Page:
The World Bank on Friday approved a total of $570 million for two projects in Bangladesh to improve health, nutrition and population services and strengthen the country's public procurement.
These two projects will help further progress towards better health outcomes and optimal use of public resources through an effective public procurement and monitoring system, said a release of the global lender on Saturday, reports UNB.
"The World Bank and the government have been working together for years to improve the health sector and public procurement performance," said Qimiao Fan, World Bank Country Director for Bangladesh, Bhutan and Nepal.
The $515 million Health Sector Support Project will strengthen the country's health system and improve quality and coverage of essential service delivery, with a focus on Sylhet and Chittagong divisions, where key health indicators are below national average.
It aims to increase the number of mothers receiving quality delivery care in public health facilities to at least 146,000 mothers annually in Sylhet and Chittagong divisions. It will also provide basic immunization to nearly 5 million children.
As the country experiences demographic changes, the project will help address emerging health challenges, such as non-communicable diseases. In Sylhet and Chittagong divisions, it will support school-based adolescent health and nutrition services.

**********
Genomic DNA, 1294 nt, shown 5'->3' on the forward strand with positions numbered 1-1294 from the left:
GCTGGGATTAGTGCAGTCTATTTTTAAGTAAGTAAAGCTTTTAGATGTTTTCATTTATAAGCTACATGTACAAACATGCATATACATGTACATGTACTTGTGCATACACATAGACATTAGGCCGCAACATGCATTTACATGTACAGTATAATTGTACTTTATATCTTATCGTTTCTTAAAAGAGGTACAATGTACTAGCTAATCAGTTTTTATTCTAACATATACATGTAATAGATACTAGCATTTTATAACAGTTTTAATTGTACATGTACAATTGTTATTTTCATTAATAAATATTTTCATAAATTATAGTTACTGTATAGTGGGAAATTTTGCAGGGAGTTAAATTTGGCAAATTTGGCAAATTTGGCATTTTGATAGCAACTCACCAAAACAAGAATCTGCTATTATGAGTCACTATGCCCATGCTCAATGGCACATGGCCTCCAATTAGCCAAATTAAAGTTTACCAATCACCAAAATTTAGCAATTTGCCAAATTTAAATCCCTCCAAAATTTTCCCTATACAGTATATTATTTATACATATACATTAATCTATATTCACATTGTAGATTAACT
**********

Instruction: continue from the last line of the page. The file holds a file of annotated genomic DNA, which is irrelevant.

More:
The project will also help improve financial management and procurement in the sector and develop a robust health information system. It will enable over 7000 community clinics to provide complete essential data on service delivery, and ensure at least 150 health facilities to each have two accredited midwives on staff.
The other financing approved on Thursday, the $55 million Digitizing Implementation Monitoring and Public Procurement Project, will help Bangladesh improve public procurement performance, including its capacity to monitor implementation of development projects and programs using digital technology.
Bangladesh spends over $7 billion yearly on public procurement, which constitutes about 70 percent of the annual development program.